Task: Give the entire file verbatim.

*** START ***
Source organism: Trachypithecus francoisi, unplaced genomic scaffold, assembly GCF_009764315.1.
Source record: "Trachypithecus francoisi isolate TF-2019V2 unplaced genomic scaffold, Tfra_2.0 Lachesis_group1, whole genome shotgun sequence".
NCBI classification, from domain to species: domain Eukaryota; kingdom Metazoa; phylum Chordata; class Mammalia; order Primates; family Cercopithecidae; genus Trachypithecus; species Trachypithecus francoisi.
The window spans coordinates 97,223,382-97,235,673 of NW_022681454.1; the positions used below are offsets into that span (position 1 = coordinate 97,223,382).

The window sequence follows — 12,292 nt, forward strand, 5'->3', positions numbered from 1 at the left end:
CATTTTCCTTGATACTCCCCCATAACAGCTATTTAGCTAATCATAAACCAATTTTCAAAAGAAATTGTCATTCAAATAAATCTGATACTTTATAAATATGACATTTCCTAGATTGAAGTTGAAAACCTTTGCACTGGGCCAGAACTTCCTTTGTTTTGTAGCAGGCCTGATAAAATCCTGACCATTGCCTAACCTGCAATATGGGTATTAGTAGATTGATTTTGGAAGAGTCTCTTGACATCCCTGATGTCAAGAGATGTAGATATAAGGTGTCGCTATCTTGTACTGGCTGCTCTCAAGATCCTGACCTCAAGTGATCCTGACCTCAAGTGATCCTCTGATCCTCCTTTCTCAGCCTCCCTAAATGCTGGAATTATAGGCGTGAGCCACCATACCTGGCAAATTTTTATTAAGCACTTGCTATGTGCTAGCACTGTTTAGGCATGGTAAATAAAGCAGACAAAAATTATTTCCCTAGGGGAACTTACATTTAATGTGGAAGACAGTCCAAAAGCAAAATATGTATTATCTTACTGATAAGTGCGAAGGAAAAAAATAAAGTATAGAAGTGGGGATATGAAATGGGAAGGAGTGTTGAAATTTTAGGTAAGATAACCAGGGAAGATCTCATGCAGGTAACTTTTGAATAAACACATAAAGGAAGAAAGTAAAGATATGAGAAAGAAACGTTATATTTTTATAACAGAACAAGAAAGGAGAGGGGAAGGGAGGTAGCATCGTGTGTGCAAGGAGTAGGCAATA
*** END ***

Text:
Source organism: Trachypithecus francoisi, unplaced genomic scaffold, assembly GCF_009764315.1.
Source record: "Trachypithecus francoisi isolate TF-2019V2 unplaced genomic scaffold, Tfra_2.0 Lachesis_group1, whole genome shotgun sequence".
NCBI classification, from domain to species: domain Eukaryota; kingdom Metazoa; phylum Chordata; class Mammalia; order Primates; family Cercopithecidae; genus Trachypithecus; species Trachypithecus francoisi.
The window spans coordinates 97,223,382-97,235,673 of NW_022681454.1; the positions used below are offsets into that span (position 1 = coordinate 97,223,382).

The window sequence follows — 12,292 nt, forward strand, 5'->3', positions numbered from 1 at the left end:
CATTTTCCTTGATACTCCCCCATAACAGCTATTTAGCTAATCATAAACCAATTTTCAAAAGAAATTGTCATTCAAATAAATCTGATACTTTATAAATATGACATTTCCTAGATTGAAGTTGAAAACCTTTGCACTGGGCCAGAACTTCCTTTGTTTTGTAGCAGGCCTGATAAAATCCTGACCATTGCCTAACCTGCAATATGGGTATTAGTAGATTGATTTTGGAAGAGTCTCTTGACATCCCTGATGTCAAGAGATGTAGATATAAGGTGTCGCTATCTTGTACTGGCTGCTCTCAAGATCCTGACCTCAAGTGATCCTGACCTCAAGTGATCCTCTGATCCTCCTTTCTCAGCCTCCCTAAATGCTGGAATTATAGGCGTGAGCCACCATACCTGGCAAATTTTTATTAAGCACTTGCTATGTGCTAGCACTGTTTAGGCATGGTAAATAAAGCAGACAAAAATTATTTCCCTAGGGGAACTTACATTTAATGTGGAAGACAGTCCAAAAGCAAAATATGTATTATCTTACTGATAAGTGCGAAGGAAAAAAATAAAGTATAGAAGTGGGGATATGAAATGGGAAGGAGTGTTGAAATTTTAGGTAAGATAACCAGGGAAGATCTCATGCAGGTAACTTTTGAATAAACACATAAAGGAAGAAAGTAAAGATATGAGAAAGAAACGTTATATTTTTATAACAGAACAAGAAAGGAGAGGGGAAGGGAGGTAGCATCGTGTGTGCAAGGAGTAGGCAATA